Sales rose by 11.4 percent to €250.1 million for the Tod's group in the fourth quarter of 2015, outpacing the top-line performance of the first nine months of the year as well as beating investors' expectations by about €15 million. The quarterly sales pushed up full-year revenues by 7.4 percent to €1,037 million. But at constant currency rates, full-year sales were up by only 1.8 percent.
For the 12 months, the Tod's brand posted a 5.5 percent rise in sales to €599.0 million, but they were down by 1.0 percent in local currencies. Translated into euros, reported sales grew in all regions except Greater China, which registered a slight decline. The brand also posted positive results for all product categories.
The Hogan brand was up by 4.2 percent to €221.4 million in the full year, with a positive contribution in all the regions where it is distributed. Fourth-quarter sales rose by 9.2 percent. Roger Vivier recorded an annual 22.9 percent sales increase to €156.0 million, with growth in all markets and a 30.8 percent increase in the fourth quarter. Fay grew by 3.7 percent to €59.4 million. At constant currency rates, Hogan grew by 2.8 percent in 2015, and Roger Vivier by 12.2 percent.
By product category, the group's footwear sales were up by 9.2 percent to €811.7 million in the 12-month period, lifted by a 12.9 percent increase in the fourth quarter. Leathergoods and accessories rose by 1.1 percent to €157.2 million, with 3.1 percent growth in the last quarter, and apparel sales went up by 2.3 percent to €66.9 million.
In local currencies, revenues were up by 3.3 percent for footwear, while leathergoods and accessories fell by 5.1 percent. The group stressed the “excellent results” of the new Tod's collection of handbags and expressed confidence for the future based on the positive trend being enjoyed by its spring/summer line.
The group's sales in Italy rose last year by 3.7 percent to €322.8 million, with fourth-quarter sales surging by 11.1 percent. The country's share in the group's annual sales continued to fall to 31.1 percent against 32.2 percent a year earlier.
Sales in the rest of Europe went up by 12.3 percent to €248.6 million, driven by Germany and the U.K. At constant currency rates, they were up by 9.4 percent.
In the Americas, revenues rose by 21.0 percent to €105.6 million, with fourth quarter-sales up by 25.5 percent. In local currencies, the annual turnover was up by 5.3 percent in the region.
Sales in Greater China were flat at €225.8 million, but declined by 12.0 percent in local currencies. The results were better than those previously reported for the first nine months, as the group said it started seeing “tentative signs” of improvement in mainland China, which represented more than half the sales in region, while no positive trend was yet visible in Hong Kong.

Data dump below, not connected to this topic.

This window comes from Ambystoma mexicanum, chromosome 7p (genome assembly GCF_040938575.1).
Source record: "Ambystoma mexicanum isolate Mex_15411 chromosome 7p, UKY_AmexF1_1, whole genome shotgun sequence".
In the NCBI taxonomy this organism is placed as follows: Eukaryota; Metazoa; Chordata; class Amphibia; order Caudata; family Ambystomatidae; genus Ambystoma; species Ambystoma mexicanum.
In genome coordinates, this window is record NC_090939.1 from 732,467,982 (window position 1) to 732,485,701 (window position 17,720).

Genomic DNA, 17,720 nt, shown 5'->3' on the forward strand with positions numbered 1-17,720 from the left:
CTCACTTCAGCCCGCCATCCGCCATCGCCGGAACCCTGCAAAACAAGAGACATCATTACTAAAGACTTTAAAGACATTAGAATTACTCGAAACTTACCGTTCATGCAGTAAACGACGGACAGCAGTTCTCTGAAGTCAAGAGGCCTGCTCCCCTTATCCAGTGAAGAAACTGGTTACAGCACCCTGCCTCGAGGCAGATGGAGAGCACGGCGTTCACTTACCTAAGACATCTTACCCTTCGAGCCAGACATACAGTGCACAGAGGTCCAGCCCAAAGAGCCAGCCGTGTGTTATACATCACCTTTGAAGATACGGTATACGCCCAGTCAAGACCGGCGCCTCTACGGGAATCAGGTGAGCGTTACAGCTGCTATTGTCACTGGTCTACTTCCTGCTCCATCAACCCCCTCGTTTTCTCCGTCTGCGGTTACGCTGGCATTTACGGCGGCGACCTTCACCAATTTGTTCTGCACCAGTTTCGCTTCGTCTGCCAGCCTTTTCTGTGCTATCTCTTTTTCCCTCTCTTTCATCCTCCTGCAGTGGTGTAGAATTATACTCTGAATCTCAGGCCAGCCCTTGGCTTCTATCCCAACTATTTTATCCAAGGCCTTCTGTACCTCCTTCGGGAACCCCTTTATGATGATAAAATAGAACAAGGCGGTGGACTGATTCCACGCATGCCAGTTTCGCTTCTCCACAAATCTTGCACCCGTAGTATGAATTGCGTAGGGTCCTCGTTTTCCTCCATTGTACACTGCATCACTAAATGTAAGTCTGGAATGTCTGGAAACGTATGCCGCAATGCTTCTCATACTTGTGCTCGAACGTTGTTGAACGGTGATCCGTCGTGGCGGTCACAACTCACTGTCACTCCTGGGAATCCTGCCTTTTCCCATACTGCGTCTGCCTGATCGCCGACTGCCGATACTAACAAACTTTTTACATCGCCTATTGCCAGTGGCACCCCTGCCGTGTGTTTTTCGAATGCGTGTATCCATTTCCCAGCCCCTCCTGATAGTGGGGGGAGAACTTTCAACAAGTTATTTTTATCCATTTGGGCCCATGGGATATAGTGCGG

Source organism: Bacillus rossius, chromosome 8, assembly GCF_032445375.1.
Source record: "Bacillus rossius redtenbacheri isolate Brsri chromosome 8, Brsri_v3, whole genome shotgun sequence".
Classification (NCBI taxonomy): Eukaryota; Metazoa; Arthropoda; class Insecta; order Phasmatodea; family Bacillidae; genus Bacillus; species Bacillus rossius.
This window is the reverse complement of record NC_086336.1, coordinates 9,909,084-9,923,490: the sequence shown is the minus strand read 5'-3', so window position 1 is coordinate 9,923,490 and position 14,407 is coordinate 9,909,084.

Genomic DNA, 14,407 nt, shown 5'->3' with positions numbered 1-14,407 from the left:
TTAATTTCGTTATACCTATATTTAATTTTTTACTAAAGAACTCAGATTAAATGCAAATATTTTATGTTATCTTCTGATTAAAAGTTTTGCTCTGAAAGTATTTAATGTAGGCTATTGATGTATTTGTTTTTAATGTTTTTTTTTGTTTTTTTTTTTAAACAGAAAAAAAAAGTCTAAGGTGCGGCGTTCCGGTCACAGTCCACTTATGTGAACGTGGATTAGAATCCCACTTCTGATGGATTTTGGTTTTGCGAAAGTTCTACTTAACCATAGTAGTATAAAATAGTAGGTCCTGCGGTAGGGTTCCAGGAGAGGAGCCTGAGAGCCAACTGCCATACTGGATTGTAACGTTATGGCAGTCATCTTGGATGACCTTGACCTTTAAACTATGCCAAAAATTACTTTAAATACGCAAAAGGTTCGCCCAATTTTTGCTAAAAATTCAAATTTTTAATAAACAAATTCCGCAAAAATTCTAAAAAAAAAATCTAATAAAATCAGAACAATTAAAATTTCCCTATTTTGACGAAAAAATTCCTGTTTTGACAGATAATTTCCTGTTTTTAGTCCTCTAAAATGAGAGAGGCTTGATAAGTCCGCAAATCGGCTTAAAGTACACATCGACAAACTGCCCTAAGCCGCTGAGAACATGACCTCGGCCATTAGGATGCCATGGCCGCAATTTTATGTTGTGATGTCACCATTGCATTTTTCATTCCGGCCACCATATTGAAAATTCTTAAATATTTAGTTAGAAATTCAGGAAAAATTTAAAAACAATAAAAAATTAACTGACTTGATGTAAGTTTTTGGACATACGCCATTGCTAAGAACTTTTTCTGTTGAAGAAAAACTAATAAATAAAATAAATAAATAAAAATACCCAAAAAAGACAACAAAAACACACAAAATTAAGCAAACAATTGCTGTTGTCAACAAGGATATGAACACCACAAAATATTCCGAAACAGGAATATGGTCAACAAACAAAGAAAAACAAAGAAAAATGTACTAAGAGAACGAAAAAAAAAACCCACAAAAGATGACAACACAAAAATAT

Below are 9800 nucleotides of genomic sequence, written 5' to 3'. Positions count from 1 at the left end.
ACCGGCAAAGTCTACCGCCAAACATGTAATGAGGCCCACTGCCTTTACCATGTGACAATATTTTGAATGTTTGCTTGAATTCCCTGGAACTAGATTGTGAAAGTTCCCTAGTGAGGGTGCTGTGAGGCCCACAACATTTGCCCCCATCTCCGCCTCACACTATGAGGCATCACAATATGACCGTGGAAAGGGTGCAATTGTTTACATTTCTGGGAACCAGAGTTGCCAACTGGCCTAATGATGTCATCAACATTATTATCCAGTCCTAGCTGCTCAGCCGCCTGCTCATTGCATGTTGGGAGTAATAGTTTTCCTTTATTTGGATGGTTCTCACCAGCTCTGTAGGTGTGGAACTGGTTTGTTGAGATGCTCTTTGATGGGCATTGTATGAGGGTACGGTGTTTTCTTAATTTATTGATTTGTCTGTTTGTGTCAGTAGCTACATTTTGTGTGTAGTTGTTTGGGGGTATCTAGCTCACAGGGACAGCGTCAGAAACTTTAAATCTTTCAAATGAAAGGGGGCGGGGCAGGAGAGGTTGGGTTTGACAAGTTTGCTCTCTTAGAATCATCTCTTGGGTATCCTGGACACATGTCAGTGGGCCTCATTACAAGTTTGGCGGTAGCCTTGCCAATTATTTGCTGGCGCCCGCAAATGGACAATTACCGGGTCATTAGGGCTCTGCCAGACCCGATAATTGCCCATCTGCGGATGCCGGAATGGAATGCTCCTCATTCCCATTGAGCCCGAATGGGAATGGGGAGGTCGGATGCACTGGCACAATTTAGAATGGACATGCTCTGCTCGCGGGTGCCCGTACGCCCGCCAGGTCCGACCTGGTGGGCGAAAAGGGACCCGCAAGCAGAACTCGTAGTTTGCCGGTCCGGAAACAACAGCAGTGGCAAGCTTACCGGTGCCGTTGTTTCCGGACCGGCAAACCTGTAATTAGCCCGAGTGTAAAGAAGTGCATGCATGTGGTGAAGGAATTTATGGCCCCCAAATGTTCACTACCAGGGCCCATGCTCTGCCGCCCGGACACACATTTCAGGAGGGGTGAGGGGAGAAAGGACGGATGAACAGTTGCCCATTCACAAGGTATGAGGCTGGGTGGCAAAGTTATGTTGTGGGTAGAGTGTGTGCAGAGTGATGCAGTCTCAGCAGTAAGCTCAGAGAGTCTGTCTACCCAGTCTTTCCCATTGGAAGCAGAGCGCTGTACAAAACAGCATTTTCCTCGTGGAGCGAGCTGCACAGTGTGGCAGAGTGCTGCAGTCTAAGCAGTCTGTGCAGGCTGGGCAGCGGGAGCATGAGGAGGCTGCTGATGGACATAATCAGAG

Sales in the rest of the world increased by 11.8 percent to €134.2 million, driven by “outstanding results” in Japan and South Korea. In constant currencies, they rose by 6.3 percent.
By channel, revenues generated by sales to wholesale clients and franchisees were up by a reported 8.3 percent to €378.6 million, and up by 5.5 percent at constant currency rates. Revenues generated by directly-operated stores (DOS) grew by 6.9 percent to €658.4 million at actual currency rates, but fell by 0.2 percent on a currency-neutral basis.
The trend in same-store sales tended to stabilize in the last weeks of the year, as they were off by 6.0 percent at constant currency rates for the whole year against a 6.1 percent drop reported for the 45 weeks to Nov. 8. Retail sales were hit by the Paris terrorist attacks of Nov. 13, but normalized in the last weeks of the year.
At the end of December, the group had a network of 257 DOS and 98 franchised stores, up slightly from 255 DOS and 95 franchises at the end of September and compared with 232 DOS and 93 franchisees a year earlier.
The group will release complete full-year results on March 14. Financial analysts expect the company to post earnings before interest, tax and depreciation (Ebitda) slightly above €200 million, presenting an Ebitda margin of about 19.4 percent down from 20.0 percent in 2014, and net profits of over €100 million.
Analysts anticipate that the Ebitda margin will rise by about 20.6 percent in 2016, partly thanks to the purchase of the Roger Vivier brand, resulting in the elimination of royalty payments. The group's capital expenditures for 2015 are estimated at €52-53 million, partly due to addition of 25 DOS, according to the daily Il Sole 24 Ore. This year's investments are likely to fall to €45-50 million as the group returns to its annual average of about 15 extra stores, the newspaper said.
Tod's completed on Jan. 27 the purchase of the Roger Vivier brand from Gousson, a company owned by Diego Della Valle, the chairman of Tod's. The tag price was €415 million. Tod's already had the rights to the Roger Vivier brand name under a licensing agreement. As planned, Gousson reinvested €207.5 million in Tod's by buying 2.48 million ordinary shares through a reserved capital increase. According to a stock exchange filing, the deal allowed Della Valle and his family to raise their stake in Tod's to 60.66 percent, of which 7.51 percent is held through Gousson, from the 56.76 percent held previously.
Meanwhile, Luca Cordero di Montezemolo, an influential Italian businessman who was previously chairman of the Fiat and is currently chairman of Alitalia, has resigned from the board of Tod's due to “unexpected additional professional tasks.” He had been appointed to the board on April 22, 2015 but resigned with immediate effect on Jan. 22. Montezemolo held 233,200 ordinary Tod's shares when he resigned.